Published in the Gazette on Thursday, July 21, 2011. Article by Phoebe Mitchell.
NORTHAMPTON – Mention the word raptors in the same breath as the name of the late artist Leonard Baskin and a bold, ruffled-fe athered, somewhat sinister owl might come to mind.
In fact, Baskin’s work includes a panoply of raptors and other birds of prey, from whimsical and cartoonish to mythically elegant. A show on view at R. Michelson Galleries in Northampton through Sept. 30 presents the full range of Baskin’s raptors as they evolved over four decades, from the 1940s through the ’80s.
Baskin, who earned an international reputation as a sculptor, book illustrator, wood engraver, printmaker, graphic artist, writer and teacher, lived for many years in Leeds with his wife, Lisa Baskin. He died in 2000 at the age of 77.
Called simply “Raptors,” the exhibit illustrates Baskin’s artistic genius, which conjured up images that speak to viewers who have only a fleeting knowledge of art history, literature or philosophy as well as to those who recognize the allusions that infuse his work.
Raptors were central to Baskin’s work throughout his career. His winged creatures stood on their own, as subjects in their own right; Baskin also incorporated them in other images, most notably his human figures.
Birds of prey – owls, herons, eagles, pelicans – encapsulated his antithetical understanding of the human race: noble and base, common and heroic, tender and brutish, vulnerable and ruthless. With that in mind, the crow is a frequent subject in his work. Outcast because of its scavenging ways, the crow stands in for the downtrodden, the common people who survive by their wits on society’s castoffs.
In a famous collaboration, Baskin joined forces with British poet Ted Hughes to create “Crow: From the Life and the Songs of the Crow,” a 1973 collection of Hughes’ poetry which explores a crow-inspired mythology illustrated with Baskin’s drawings.
‘In a horrible way, marvelous’
In the Michelson show, a small woodcut from the 1950s called “Dead Bird” shows what looks like a lifeless crow on its back, its legs in the air. Baskin renders its features in bold, black lines that fit together like slivers of glass to form ragged wings. Its legs extend upward to talons that are curled in death, but still malevolently clawlike.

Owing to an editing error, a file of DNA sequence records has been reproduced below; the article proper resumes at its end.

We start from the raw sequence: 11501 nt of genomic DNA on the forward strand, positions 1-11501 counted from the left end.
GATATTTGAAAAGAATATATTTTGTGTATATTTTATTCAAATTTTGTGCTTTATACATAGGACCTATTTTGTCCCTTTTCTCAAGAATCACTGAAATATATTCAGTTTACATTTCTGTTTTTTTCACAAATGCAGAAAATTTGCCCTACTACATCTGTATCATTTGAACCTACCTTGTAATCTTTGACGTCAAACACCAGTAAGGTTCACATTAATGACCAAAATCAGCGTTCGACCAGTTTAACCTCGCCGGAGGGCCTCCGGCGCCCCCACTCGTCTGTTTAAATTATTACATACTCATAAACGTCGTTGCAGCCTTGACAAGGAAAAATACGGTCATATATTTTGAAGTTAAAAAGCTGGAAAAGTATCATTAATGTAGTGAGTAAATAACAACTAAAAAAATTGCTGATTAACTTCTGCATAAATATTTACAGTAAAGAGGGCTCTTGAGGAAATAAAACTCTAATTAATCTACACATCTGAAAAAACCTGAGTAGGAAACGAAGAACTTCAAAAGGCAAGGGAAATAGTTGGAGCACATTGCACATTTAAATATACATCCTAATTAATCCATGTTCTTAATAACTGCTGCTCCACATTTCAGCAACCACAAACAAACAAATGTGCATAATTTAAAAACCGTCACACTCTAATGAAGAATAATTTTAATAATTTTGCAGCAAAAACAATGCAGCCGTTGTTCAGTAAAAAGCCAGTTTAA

The bird is both defenseless and undefeated, a presence even in death.
Baskin wrote about his fascination with raptors: “Owls obsess me. They’re predators, always in control and always mysterious. Late one midsummer night I watched one for two hours. He was after the thousands of moths who were drawn to a light by my window. He grabbed at them with his claws, never missing a one, and their wings fell off all over his breast. He was beady-eyed and, in a horrible way, marvelous.”
In the ’60s, Baskin probed more deeply the relationship between humankind and raptor in works like the “The Great Birdman.” A large black-and-white woodcut, the piece presents what looks like a burly man’s muscled torso with a raptor’s head. Rendered in broad, curving strokes, the imposing figure recalls history’s bigger-than-life heroes and villains: Mussolini, Balzac, Churchill, H.G. Wells, men who were variously brilliant, courageous, cruel and unforgiving.
In the following two decades, Baskin broadened his exploration even more, using color and, at times, a softer line to depict raptors. In the watercolor “Burgeoning Phoenix,” Baskin tells the story of death and rebirth via a bird cloaked in multicolored feathers. Like the fire it rose from, this bird is a deadly force, a metaphor for the awesome power of imagination.
There are also more whimsical works, including the watercolor “Capricious Punch,” showing a long-legged bird with the legendary trickster Punch – another of those lovable yet violent characters – astride its back. While brilliantly plumed, this bird, too, comes with talons worthy of an eagle.
Baskin’s extraordinary mastery of diverse mediums – sculpture, painting, etching, engraving, woodcuts, watercolors, drawings – is also on display. In all of them, he holds nothing back. His artwork takes risks – as it must – to present his unsparing look at humankind and its attempt to find meaning in mortality.
Among the show’s most striking works are three side-by-side images of raptors. Each bird faces the viewer eye-to-eye, filling the picture frame. While the works are about 2-by-1½-feet square, these raptors look massive, as solid as sculpture, and timeless.
Here, Baskin seems to say that the creative force – the best of what makes us human – will endure despite the vagaries of history and mortality’s relentless march. Certainly, as this show amply illustrates, these images carry on Baskin’s unique vision, an artistic legacy that continues to shape our vision of humanity, past, present and future.
The gallery, located at 132 Main St. in Northampton, is open Mondays through Wednesdays from 10 a.m. to 6 p.m.; Thursdays through Saturdays from 10 a.m. to 9 p.m.; and Sundays from noon to 5 p.m. For information, call 586-3964 or visit www.rmichelson.com.